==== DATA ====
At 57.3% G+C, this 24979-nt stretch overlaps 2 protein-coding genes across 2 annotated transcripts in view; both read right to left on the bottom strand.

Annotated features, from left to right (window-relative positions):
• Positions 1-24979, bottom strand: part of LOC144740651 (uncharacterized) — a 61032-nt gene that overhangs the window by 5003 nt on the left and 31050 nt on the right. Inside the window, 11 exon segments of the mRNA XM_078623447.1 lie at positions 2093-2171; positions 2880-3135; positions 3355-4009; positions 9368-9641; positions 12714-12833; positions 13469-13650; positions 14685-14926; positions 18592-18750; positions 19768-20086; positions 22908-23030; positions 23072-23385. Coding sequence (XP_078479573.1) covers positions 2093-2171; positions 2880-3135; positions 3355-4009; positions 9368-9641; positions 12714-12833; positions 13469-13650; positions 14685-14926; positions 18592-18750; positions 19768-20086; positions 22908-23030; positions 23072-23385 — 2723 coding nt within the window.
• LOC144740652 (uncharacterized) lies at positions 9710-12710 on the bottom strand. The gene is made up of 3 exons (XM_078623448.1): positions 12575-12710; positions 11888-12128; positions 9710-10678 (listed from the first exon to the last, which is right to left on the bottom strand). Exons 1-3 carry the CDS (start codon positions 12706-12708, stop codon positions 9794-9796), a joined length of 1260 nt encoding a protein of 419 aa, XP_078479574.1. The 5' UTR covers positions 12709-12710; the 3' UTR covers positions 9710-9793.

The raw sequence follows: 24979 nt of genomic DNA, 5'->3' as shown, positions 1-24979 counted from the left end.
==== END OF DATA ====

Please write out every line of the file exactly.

At 57.3% G+C, this 24979-nt stretch overlaps 2 protein-coding genes across 2 annotated transcripts in view; both read right to left on the bottom strand.

Annotated features, from left to right (window-relative positions):
• Positions 1-24979, bottom strand: part of LOC144740651 (uncharacterized) — a 61032-nt gene that overhangs the window by 5003 nt on the left and 31050 nt on the right. Inside the window, 11 exon segments of the mRNA XM_078623447.1 lie at positions 2093-2171; positions 2880-3135; positions 3355-4009; positions 9368-9641; positions 12714-12833; positions 13469-13650; positions 14685-14926; positions 18592-18750; positions 19768-20086; positions 22908-23030; positions 23072-23385. Coding sequence (XP_078479573.1) covers positions 2093-2171; positions 2880-3135; positions 3355-4009; positions 9368-9641; positions 12714-12833; positions 13469-13650; positions 14685-14926; positions 18592-18750; positions 19768-20086; positions 22908-23030; positions 23072-23385 — 2723 coding nt within the window.
• LOC144740652 (uncharacterized) lies at positions 9710-12710 on the bottom strand. The gene is made up of 3 exons (XM_078623448.1): positions 12575-12710; positions 11888-12128; positions 9710-10678 (listed from the first exon to the last, which is right to left on the bottom strand). Exons 1-3 carry the CDS (start codon positions 12706-12708, stop codon positions 9794-9796), a joined length of 1260 nt encoding a protein of 419 aa, XP_078479574.1. The 5' UTR covers positions 12709-12710; the 3' UTR covers positions 9710-9793.

The raw sequence follows: 24979 nt of genomic DNA, 5'->3' as shown, positions 1-24979 counted from the left end.